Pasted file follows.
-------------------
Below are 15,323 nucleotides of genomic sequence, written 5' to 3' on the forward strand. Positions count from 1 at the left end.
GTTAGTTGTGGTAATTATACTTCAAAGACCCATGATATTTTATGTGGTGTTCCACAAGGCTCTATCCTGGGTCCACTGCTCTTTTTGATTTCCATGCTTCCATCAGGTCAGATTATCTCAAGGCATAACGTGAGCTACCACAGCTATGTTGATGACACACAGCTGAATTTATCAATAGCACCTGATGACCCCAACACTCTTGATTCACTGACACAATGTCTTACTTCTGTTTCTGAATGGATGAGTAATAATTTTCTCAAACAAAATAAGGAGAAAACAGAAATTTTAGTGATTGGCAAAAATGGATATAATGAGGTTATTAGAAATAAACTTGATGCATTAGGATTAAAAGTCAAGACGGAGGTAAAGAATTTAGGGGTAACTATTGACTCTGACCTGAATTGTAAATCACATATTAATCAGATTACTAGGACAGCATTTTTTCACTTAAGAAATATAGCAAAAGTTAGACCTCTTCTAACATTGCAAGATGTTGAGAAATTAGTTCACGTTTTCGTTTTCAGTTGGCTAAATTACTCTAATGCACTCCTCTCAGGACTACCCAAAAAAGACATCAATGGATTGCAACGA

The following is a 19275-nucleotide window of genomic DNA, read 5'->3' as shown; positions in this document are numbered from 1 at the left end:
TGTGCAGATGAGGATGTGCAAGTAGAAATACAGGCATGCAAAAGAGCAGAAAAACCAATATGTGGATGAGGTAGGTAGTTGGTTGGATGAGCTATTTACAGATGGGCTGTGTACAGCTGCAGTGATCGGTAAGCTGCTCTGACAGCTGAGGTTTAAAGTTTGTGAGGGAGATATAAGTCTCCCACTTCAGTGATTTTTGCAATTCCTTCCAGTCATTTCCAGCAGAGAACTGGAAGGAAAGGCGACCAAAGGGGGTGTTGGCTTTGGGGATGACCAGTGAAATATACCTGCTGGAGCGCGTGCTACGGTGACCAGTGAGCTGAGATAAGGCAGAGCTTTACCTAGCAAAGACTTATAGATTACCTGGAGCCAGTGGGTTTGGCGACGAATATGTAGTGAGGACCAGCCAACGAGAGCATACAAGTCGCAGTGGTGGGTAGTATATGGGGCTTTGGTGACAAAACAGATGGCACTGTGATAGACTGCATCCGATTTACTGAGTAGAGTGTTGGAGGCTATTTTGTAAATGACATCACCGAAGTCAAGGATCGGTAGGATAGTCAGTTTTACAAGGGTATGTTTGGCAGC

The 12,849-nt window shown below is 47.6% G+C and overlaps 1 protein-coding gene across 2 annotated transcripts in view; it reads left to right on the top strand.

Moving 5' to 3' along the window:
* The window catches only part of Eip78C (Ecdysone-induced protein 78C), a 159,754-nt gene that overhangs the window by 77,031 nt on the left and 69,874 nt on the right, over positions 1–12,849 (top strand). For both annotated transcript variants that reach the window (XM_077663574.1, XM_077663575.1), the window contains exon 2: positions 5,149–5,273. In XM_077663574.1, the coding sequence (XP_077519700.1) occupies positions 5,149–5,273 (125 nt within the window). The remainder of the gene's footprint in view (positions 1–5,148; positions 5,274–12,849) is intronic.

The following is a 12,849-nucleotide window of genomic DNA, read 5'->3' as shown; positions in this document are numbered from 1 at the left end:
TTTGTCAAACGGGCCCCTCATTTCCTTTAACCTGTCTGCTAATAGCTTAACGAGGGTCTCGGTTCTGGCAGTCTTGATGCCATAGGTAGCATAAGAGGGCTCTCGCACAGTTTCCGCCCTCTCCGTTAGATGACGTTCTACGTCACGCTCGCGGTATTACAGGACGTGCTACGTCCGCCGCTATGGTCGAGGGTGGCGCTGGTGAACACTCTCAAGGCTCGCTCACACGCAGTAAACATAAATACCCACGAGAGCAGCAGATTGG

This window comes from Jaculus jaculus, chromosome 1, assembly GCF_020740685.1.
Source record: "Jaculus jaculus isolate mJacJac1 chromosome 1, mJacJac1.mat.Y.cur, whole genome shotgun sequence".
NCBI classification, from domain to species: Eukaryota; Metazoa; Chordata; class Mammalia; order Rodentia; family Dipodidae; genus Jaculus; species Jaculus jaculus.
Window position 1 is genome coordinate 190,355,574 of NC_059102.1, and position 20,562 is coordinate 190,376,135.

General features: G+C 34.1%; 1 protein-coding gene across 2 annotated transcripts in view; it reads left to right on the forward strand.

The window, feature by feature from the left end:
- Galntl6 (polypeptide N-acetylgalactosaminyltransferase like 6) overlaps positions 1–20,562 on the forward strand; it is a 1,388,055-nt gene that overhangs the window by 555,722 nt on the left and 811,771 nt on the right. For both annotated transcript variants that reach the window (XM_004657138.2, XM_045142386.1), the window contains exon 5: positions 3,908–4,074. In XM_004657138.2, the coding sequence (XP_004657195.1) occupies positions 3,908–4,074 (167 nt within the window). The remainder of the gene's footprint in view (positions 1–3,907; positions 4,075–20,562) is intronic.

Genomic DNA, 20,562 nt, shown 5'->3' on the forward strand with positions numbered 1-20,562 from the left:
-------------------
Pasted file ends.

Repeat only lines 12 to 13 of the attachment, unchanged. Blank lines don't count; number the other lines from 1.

NCBI classification, from domain to species: Eukaryota; Metazoa; Chordata; class Mammalia; order Rodentia; family Dipodidae; genus Jaculus; species Jaculus jaculus.
Window position 1 is genome coordinate 190,355,574 of NC_059102.1, and position 20,562 is coordinate 190,376,135.